Note: This is an archived Handbook entry from 2015.
|Dates & Locations:|| |
This subject has the following teaching availabilities in 2015:Semester 1, Parkville - Taught on campus.
Timetable can be viewed here. For information about these dates, click here.
|Time Commitment:||Contact Hours: 36 hours. |
Total Time Commitment:
Property (LAWS50030) is a concurrent prerequisite.
Study Period Commencement:
November, Semester 2
|Recommended Background Knowledge:||None|
|Non Allowed Subjects:|| |
|Core Participation Requirements:||
The Melbourne Law School welcomes applications from students with disabilities. It is University and Law School policy to take all reasonable steps to enable the participation of students with disabilities, and reasonable adjustments will be made to enhance a student's participation in the School’s programs.
The inherent academic requirements for the study in the Melbourne Law School are:
Students must possess behavioural and social attributes that enable them to participate in a complex learning environment. Students are required to take responsibility for their own participation and learning. They also contribute to the learning of other students in collaborative learning environments, demonstrating interpersonal skills and an understanding of the needs of other students. Assessment may include the outcomes of tasks completed in collaboration with other students.
Students who feel their disability will prevent them from participating in tasks involving these inherent academic requirements are encouraged to contact the Disability Liaison Unit: www.services.unimelb.edu.au/disability/.
CoordinatorMr Jason Bosland
Melbourne Law School Student Centre
Tel: +61 3 8344 4475
This subject is about the legal protection of trade marks and elements of branding and reputation. It addresses three overlapping components. The first involves a detailed treatment of Australian law – in particular the operation of the registered trade marks regime under the Trade Marks Act 1995 (Cth) as well as the protection of trade marks and other commercial insignia under the common law tort of passing off and under the misleading and deceptive conduct provisions of trade practices legislation. The second component involves the interrogation of the growing body of academic literature that seeks to answer important theoretical and practical questions about trade mark protection from a range of historical, economic, critical and cultural perspectives. In this part of the course, students will be expected to critically evaluate questions regarding, for example, the scope of trade mark protection, the types of insignia that it should cover and what uses should be permitted by third parties in commercial and artistic settings. In addition to these questions, the subject will also look at topics such as the international trend towards expanded trade mark protection and how trade mark law has responded or should respond to new technologies and associated marketing practices. The third component of the course will look at the legal regimes in comparative jurisdictions – in particular, the United States and the European Union. This comparative element of the subject is important. Given that brand marketing is increasingly conducted on an international scale, lawyers are required to have an understanding of the legal protection of trade marks across multiple jurisdictions.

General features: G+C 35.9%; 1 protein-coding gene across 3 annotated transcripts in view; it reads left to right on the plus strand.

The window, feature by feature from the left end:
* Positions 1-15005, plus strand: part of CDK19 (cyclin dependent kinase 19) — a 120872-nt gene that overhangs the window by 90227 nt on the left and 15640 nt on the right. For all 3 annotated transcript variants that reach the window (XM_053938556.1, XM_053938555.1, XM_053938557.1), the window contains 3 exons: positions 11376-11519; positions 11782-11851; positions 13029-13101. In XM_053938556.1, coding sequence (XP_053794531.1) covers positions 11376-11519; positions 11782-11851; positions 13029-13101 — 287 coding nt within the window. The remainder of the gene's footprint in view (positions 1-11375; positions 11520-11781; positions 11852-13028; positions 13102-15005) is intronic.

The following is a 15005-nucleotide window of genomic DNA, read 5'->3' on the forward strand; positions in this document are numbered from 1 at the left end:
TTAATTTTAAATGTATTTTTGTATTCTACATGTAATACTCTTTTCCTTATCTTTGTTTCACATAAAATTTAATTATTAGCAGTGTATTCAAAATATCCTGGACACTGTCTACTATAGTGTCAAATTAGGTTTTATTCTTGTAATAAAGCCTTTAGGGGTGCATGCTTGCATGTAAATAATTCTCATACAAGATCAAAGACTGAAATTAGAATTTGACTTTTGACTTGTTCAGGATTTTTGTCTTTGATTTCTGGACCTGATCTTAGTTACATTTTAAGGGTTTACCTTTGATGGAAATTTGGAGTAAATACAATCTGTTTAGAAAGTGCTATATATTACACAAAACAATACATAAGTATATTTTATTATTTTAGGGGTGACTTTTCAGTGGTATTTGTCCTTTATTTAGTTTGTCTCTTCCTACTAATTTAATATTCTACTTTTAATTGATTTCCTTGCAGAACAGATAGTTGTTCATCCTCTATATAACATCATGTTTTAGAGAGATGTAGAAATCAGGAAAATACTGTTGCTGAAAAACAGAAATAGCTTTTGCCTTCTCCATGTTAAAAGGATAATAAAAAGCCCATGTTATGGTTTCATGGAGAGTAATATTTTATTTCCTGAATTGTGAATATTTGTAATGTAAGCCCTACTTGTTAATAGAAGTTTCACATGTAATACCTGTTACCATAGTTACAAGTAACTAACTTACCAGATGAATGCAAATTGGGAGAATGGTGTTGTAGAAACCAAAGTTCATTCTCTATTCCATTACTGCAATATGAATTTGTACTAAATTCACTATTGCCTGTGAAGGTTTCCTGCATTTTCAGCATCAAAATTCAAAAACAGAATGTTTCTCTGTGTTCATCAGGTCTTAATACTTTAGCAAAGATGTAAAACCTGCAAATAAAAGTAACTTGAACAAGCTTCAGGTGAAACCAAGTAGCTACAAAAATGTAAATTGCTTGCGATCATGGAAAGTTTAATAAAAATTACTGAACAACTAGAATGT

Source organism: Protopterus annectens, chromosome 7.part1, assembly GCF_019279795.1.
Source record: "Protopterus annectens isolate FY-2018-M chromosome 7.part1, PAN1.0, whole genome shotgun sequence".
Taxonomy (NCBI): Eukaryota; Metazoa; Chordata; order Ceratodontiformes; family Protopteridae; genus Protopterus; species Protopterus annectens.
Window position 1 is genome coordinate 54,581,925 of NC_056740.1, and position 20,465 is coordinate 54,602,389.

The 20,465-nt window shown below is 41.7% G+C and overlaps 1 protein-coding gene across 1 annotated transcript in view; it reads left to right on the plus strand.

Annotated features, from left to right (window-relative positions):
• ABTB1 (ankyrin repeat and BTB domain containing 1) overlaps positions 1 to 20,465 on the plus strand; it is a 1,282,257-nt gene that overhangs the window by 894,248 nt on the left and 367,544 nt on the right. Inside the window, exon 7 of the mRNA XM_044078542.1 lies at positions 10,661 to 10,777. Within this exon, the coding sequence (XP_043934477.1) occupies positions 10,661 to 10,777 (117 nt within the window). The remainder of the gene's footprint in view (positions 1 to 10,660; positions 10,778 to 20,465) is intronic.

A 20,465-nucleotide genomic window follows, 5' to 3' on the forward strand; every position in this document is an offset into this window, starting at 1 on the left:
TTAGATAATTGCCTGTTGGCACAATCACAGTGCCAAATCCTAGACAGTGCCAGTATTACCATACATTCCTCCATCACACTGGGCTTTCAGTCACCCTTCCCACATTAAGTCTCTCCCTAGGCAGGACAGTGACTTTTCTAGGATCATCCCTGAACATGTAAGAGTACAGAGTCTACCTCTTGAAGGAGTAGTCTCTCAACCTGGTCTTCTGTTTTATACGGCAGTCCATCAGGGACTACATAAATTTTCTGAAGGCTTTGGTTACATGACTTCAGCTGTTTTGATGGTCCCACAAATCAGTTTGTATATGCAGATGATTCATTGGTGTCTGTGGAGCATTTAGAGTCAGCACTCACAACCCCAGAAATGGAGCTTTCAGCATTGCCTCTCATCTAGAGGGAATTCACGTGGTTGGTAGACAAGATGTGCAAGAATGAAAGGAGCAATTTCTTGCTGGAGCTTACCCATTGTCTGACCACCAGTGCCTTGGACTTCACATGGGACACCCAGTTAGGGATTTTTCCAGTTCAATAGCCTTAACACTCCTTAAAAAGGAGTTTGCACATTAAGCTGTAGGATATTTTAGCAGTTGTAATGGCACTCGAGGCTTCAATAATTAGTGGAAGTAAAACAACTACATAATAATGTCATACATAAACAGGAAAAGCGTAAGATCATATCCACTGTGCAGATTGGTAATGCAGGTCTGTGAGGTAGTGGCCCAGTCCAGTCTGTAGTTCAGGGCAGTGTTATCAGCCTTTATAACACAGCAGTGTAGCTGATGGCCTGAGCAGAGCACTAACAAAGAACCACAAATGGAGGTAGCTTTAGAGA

Students who successfully complete this subject will:
|Breadth Options:|| |
This subject is not available as a breadth subject.
|Fees Information:||Subject EFTSL, Level, Discipline & Census Date|
Students who successfully complete this subject will have developed their skills in the following areas:
This subject has a quota of 60 students. Details on quota subject selection are available on the JD website.
Download PDF version.